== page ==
A Declaration of Innovation- Happy 4th of July

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“When in the Course of financial operations it becomes necessary for people to disrupt the legacy bonds which have connected them with insurance and to assume among the powers of the industry, the separate and equal station to which the technology and innovation entitle them, a decent respect to the opinions of mankind requires that they should declare the cause(s) which impel them to the separation.”

No, Thomas Jefferson and his peers did not declare insurance innovation as a cause in 1776, and his well-known version of the United States Declaration of Independence is far more articulate than the paraphrased paragraph noted above.  But it’s July 4th, the U.S. Independence Day, and it seemed fitting to have a topic that tips its tricorn hat to the day.

It’s easy to declare a need for separation from the bonds of a multi trillion-dollar legacy industry, but as with any long-standing governance or tradition the declaring is much easier to accomplish than the doing.

Insurance innovation is a heavy lift of a heavy industry.  Insurance is many things, many covers, many types of service, many jurisdictions, many carriers, and of course- billions of customers.  As the Insurance Elephant has previously noted in “The Blind Men and the Elephant, InsurTech and its Many Perspectives” , insurance innovation is comprised of many disparate parts that make the whole beast, yet each person who has motive to adopt a ‘separate and equal insurance station’ perceives the beast as the activity in which the respective ‘each’ is involved.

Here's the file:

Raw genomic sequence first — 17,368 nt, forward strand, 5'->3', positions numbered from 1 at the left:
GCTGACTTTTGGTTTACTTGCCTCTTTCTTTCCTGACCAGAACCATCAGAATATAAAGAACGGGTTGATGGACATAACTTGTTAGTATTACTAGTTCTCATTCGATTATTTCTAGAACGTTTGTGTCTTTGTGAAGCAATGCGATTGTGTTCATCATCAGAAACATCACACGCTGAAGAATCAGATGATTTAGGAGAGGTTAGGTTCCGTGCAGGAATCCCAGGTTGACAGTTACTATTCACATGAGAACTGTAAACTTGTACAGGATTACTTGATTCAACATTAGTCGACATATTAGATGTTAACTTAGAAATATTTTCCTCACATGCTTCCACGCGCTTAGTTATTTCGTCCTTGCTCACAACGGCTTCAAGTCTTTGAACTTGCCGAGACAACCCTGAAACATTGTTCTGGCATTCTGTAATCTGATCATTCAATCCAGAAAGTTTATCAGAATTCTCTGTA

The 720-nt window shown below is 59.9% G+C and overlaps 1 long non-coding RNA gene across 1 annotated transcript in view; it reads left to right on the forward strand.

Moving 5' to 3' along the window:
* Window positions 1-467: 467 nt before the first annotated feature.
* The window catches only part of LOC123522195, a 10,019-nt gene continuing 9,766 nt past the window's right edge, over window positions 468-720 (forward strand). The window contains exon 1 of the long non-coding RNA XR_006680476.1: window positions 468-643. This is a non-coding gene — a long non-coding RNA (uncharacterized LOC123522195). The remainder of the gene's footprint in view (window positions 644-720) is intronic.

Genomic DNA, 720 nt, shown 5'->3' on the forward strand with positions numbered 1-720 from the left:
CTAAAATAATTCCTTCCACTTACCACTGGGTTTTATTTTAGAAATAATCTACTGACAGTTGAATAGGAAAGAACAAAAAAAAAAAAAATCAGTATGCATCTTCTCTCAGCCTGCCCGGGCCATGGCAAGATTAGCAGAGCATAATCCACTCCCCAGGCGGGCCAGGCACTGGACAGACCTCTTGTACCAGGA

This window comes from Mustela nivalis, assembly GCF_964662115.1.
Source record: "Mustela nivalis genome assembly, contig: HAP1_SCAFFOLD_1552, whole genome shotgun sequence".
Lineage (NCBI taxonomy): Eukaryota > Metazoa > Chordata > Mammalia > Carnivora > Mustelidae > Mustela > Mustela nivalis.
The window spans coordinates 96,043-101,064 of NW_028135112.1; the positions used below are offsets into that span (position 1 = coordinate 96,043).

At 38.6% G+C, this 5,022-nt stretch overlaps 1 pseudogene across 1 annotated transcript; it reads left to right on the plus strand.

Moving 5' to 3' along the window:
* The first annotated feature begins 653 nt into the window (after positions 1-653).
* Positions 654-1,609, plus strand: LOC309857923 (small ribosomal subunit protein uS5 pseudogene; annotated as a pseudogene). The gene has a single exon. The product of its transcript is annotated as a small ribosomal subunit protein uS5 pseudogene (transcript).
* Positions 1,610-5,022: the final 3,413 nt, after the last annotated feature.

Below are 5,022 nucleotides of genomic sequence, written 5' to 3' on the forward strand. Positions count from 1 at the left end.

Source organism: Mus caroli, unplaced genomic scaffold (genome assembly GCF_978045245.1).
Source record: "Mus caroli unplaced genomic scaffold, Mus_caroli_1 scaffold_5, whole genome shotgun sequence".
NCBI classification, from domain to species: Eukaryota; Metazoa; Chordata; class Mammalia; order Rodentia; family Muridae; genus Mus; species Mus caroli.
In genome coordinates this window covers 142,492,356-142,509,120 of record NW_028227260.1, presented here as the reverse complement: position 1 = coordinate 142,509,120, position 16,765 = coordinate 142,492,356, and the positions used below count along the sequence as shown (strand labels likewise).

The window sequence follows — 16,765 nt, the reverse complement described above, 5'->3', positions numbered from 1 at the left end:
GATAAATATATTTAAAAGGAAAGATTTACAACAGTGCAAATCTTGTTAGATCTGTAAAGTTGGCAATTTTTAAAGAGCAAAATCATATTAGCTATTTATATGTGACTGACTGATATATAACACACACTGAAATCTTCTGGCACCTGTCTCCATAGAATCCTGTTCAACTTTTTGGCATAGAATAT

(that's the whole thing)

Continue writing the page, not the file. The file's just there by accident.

The industry functions and provides the foundation upon which ownership and finance can rely, yet in its entirety the industry is held captive by the tyranny of technical, organizational and process fealty.  Process inertia and associated data management are ingrained within every aspect of the insurance system with which all are required to comply, and innovation must expend valuable energy in convincing incumbent management hierarchies of its worth.

And there are plenty of data that need to be processed- one by one, by ten, by one hundred, by one thousand, million, billion, trillion forms.  The industry employs millions globally to handle the volume of paperwork/data/forms.  Customers (for the most part), vendors, providers, service persons, agencies, and regulators are accustomed to the paper chase- but will that ensure an enduring, effective industry going forward?

These truths are self-evident- insurance must free itself from the shackles of legacy complacency.